The FCC's vote on net neutrality proposals is sinking in, and carriers, telcos, and others with a vested interest have spared little time weighing in with their position. Unsurprisingly some of the heavyweights like Comcast and Verizon aren't mincing their words, with the general stance being one of eagerness for clarity, but at the same time warning of ominous times if things don't go exactly how they're hoping.
Verizon, for instance, mentions the "bipartisan consensus for light-touch regulation" that is claims was motivation for its broadband investment.
There's a sting in the tail, though. "One thing is clear," the company writes, "for the FCC to impose 1930s utility regulation on the Internet would lead to years of legal and regulatory uncertainty and would jeopardize investment and innovation in broadband."
Comcast also says that it's ready to embrace "a free and open internet" but demanding that it still have "the need to allow network operators to manage their networks reasonably." It too plays the private investment card, echoing Verizon.
Should the FCC look to reclassify broadband as a telecommunications service, as some have suggested would be the best way to force equality, Comcast certainly isn't sparing the hyperbole. Such a move would "spark massive instability, create investor and marketplace uncertainty, derail planned investments, slow broadband adoption, and kill jobs in America" it insists.
AT&T starts out relatively placid, reiterating its preference for the existing 2010 framework, and then arguing that the discussion around net neutrality has wrongly tried to make different tiers of service its focus:
"This debate has been falsely labeled as a debate over fast lanes and slow lanes. It is not about that at all. This debate is over whether we will continue to foster an investment environment that has allowed US companies to build the world’s best networks so that all consumers can have the fastest Internet lanes in the world" Jim Cicconi, AT&T Senior Executive Vice President of External and Legislative Affairs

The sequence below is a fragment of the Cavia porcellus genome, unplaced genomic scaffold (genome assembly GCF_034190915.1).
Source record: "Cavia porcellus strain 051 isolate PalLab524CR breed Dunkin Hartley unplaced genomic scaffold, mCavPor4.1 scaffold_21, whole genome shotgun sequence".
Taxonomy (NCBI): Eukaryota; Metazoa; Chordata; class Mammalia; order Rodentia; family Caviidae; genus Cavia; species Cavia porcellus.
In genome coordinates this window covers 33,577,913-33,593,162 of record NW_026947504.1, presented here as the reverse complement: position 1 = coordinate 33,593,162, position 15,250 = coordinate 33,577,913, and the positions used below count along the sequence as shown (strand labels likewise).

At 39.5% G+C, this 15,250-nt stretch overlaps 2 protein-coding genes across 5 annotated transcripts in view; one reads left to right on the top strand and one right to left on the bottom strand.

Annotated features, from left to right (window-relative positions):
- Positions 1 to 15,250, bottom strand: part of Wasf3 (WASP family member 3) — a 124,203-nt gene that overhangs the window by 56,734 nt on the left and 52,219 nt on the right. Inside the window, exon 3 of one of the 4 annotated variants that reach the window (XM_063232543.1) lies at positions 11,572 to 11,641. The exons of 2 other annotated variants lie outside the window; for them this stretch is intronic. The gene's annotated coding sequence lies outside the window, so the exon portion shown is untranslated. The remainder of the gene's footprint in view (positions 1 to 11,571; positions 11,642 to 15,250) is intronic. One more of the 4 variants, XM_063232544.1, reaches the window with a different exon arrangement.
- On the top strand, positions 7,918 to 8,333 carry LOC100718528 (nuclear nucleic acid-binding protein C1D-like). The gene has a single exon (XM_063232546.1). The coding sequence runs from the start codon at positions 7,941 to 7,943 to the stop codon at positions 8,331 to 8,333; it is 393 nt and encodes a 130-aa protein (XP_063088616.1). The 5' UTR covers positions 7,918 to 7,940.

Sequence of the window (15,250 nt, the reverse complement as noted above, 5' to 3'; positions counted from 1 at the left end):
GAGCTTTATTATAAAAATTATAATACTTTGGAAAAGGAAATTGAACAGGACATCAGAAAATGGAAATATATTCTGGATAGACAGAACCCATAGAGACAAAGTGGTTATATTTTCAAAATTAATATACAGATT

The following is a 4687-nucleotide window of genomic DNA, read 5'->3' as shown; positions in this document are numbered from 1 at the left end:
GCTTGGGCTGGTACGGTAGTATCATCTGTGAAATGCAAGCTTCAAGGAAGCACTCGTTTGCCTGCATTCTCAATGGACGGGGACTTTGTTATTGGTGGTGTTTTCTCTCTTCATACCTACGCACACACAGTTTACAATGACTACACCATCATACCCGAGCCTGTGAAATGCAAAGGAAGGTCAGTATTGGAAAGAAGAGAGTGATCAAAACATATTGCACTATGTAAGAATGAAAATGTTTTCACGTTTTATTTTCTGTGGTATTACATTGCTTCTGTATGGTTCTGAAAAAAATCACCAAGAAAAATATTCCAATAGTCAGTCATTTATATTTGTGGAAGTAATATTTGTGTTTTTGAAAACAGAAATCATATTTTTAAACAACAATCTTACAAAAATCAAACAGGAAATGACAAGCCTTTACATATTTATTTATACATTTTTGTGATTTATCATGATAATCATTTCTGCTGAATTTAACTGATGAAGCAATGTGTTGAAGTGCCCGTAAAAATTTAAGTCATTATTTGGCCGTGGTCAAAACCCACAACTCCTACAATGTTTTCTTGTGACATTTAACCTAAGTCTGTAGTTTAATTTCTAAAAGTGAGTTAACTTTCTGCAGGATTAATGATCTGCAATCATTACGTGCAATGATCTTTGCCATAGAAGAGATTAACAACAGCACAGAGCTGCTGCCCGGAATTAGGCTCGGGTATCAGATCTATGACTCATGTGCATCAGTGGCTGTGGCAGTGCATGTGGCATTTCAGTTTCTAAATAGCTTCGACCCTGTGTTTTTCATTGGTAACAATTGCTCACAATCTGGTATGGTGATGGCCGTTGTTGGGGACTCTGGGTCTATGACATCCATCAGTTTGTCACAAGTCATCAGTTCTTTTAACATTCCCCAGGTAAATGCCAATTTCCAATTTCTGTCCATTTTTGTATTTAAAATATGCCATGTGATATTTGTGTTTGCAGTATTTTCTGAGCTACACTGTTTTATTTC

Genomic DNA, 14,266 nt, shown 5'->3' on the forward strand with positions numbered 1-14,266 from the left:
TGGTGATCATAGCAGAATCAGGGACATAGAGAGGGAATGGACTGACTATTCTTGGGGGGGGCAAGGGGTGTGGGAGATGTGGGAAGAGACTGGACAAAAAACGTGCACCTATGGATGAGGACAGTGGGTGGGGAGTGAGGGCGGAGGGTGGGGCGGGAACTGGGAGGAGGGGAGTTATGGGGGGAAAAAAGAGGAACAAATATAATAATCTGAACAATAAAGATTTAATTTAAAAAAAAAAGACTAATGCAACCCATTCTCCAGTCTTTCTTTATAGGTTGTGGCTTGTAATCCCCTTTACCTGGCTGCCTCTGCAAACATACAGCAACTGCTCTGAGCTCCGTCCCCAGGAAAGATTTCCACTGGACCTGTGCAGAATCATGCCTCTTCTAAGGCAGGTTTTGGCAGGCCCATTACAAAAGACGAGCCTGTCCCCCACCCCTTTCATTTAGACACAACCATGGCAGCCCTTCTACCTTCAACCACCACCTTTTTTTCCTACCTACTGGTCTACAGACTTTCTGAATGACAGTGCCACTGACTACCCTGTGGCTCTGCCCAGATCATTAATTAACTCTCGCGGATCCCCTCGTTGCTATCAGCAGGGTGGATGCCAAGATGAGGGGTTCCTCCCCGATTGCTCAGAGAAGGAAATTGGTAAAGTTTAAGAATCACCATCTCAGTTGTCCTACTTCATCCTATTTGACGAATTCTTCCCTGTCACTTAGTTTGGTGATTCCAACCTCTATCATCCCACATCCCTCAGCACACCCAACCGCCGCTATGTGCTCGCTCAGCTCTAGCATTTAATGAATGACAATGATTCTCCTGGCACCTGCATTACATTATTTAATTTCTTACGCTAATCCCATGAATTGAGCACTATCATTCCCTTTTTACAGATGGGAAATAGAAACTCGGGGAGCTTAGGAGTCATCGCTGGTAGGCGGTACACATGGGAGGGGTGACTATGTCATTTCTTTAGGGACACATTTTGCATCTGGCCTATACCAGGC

The temptation to make some doomsday predictions is too great, however, and Cicconi concludes by suggesting that if the FCC is too heavy-handed it could cause global instability and set a bad example for other countries. "This could encourage other countries to pursue their own goals," he claims, "whether to suppress 'dangerous' speech or extract economic value from American Internet and content companies."
The White House, meanwhile, says that President Obama "will be watching closely as the process moves forward in hopes that the final rule stays true to the spirit of net neutrality."
However, even within the FCC there's no consensus. Each of the different commissioners on the committee ended up issuing separate statements, and couldn't reach a unified decision during today's discussions.
Commissioner O'Rielly voiced his concerns that the FCC was looking to "a faulty foundation of make-believe statutory authority," while Commissioner Rosenworscel disagreed with him, and concurred with the proposal today, even if she took issue with the route it had taken. "I believe the process that got us to this rulemaking today is flawed," she admitted. "I would have preferred a delay. I think we moved too fast to be fair."